Clinton Sundberg

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[the bartender hands Don his drink]

Don Hewes: Can you drown a brunette in this?

Mike the Bartender: How tall is she?

Don Hewes: Five foot six.

Mike the Bartender: [filling the glass a little more] Try this. 

–Clinton Sundberg as Mike the Bartender in Easter Parade (1948)

Where would films be without beloved character actors? Though their names may not have received as much acclaim as those of the other leading ladies and gentlemen in Hollywood, the roles they played never failed to advance many a plotline. Their familiar faces can easily be spotted in a multitude of Hollywood films and in a wide range of roles. Among that array of familiar faces is Clinton Sundberg.

Clinton was born in Appleton, Minnesota, in 1903, and grew up in St. Paul, Minnesota. He graduated from Hamline University, where he was actively involved in the Hamline players, which was the university’s dramatic society. Among his acting credits at Hamline, Clinton played the role of Gordon Schuyler in a 1924 production of Three Wise Fools that traveled throughout the state of Minnesota for performances. While at Hamline, he was also president of his fraternity, Beta Kappa, and captain of the tennis team.

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Though Clinton enjoyed participating in theater throughout his academic career, he studied English literature and taught the subject for several years. However, by 1933, Clinton decided to leave teaching for acting and began appearing in stock theater performances in New England. For the most part, Clinton was cast in comedies, and blended into the stories as a soft-spoken, scratchy-voiced character. Some of his stage credits include a part in Nine Pine Street (1933), Boy Meets Girl (1936), Room Service (1937), and as Mortimer Brewster Arsenic and Old Lace (1944). He also appeared in a stage production of The Rugged Path (1945) that happened to star Spencer Tracy, which led him to work for Metro-Goldwyn-Mayer.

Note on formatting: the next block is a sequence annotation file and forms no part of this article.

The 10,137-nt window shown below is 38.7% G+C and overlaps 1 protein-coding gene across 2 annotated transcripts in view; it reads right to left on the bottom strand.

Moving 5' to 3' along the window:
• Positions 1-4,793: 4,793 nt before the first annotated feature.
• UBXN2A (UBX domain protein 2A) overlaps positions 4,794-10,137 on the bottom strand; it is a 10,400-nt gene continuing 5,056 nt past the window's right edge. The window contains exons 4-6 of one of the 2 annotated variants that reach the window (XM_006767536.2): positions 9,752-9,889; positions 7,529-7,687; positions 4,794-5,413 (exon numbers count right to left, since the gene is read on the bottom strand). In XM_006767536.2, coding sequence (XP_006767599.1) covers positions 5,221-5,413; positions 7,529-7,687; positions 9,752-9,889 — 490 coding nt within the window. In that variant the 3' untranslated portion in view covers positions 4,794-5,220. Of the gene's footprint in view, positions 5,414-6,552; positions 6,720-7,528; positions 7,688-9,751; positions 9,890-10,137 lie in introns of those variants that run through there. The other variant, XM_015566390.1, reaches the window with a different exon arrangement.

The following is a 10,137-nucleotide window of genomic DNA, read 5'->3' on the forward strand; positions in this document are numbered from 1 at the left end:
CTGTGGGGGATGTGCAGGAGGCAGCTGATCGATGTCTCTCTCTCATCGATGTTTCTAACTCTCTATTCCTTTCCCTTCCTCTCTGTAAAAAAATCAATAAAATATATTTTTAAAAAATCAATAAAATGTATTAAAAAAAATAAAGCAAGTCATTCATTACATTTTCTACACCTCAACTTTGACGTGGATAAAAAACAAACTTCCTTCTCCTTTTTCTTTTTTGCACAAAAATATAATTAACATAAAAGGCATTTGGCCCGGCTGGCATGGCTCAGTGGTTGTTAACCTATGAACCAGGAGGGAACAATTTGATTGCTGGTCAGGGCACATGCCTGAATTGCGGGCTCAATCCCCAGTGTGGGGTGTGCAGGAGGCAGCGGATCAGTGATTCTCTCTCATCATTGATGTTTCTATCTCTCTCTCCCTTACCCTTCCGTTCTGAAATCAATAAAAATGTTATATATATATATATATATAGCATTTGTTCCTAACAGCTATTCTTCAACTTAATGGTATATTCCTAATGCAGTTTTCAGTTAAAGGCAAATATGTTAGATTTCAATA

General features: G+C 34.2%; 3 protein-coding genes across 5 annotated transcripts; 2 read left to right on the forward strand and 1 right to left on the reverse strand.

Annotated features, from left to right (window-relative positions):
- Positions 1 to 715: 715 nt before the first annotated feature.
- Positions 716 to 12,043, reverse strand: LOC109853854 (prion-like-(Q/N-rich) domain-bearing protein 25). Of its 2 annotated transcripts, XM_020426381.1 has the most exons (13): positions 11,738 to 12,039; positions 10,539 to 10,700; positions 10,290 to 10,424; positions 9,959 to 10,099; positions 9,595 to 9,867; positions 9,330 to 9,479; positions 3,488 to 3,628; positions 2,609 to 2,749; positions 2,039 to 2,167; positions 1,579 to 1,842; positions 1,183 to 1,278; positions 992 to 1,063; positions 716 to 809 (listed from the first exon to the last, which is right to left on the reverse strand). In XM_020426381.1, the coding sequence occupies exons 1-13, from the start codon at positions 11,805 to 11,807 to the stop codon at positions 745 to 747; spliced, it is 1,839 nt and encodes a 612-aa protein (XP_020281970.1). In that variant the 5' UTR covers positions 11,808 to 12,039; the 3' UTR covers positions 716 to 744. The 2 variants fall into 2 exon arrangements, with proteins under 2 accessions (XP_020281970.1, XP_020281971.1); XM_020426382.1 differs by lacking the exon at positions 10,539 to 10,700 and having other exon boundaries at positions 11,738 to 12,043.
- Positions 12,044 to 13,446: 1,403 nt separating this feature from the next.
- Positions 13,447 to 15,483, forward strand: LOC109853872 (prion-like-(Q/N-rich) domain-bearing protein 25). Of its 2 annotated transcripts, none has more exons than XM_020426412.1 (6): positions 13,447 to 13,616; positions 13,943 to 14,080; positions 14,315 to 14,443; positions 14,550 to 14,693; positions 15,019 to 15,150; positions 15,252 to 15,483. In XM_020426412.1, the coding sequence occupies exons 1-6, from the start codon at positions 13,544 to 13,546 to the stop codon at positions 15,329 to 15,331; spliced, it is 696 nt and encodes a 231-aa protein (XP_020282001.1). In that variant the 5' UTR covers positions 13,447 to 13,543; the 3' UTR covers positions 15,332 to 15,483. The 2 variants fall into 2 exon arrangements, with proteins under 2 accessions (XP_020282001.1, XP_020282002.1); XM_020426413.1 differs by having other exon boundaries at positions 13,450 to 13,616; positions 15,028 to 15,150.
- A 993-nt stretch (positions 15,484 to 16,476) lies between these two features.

Prior to becoming a staple character actor at MGM. Clinton was first cast as Mr. Warmsley in Undercurrent (1946), which starred Robert Taylor. His pleasant, lighthearted demeanor led him to appear frequently in the backgrounds of many films, especially musicals, even though Clinton himself was not a singer. Nonetheless, he supported many Hollywood stars in their performances.

Among other performances, Clinton can be spotted as Peter Lawford’s college professor in Good News (1947); a shoe clerk trying to boost Mickey Rooney’s height in Words and Music (1948); Van Johnson‘s fellow shop clerk in In the Good Old Summertime (1949); a theatrical producer worried about his stars, Fred Astaire and Ginger Rogers, in The Barkleys of Broadway (1949); a Wild West Show promoter whom Betty Hutton serenades in Annie Get Your Gun (1950); a frazzled hotel owner attending to the needs of Debbie Reynolds, Jane Powell, and his son, Carleton Carpenter in Two Weeks with Love (1950); and as an organist in love with Vera-Ellen in The Belle of New York (1952). However, one of his most memorable appearances is as a kindhearted bartender in Easter Parade (1948).

After years of appearing in bit parts for MGM, Clinton returned to the stage as Mr. Kraler in the original 1955 production of The Diary of Anne Frank.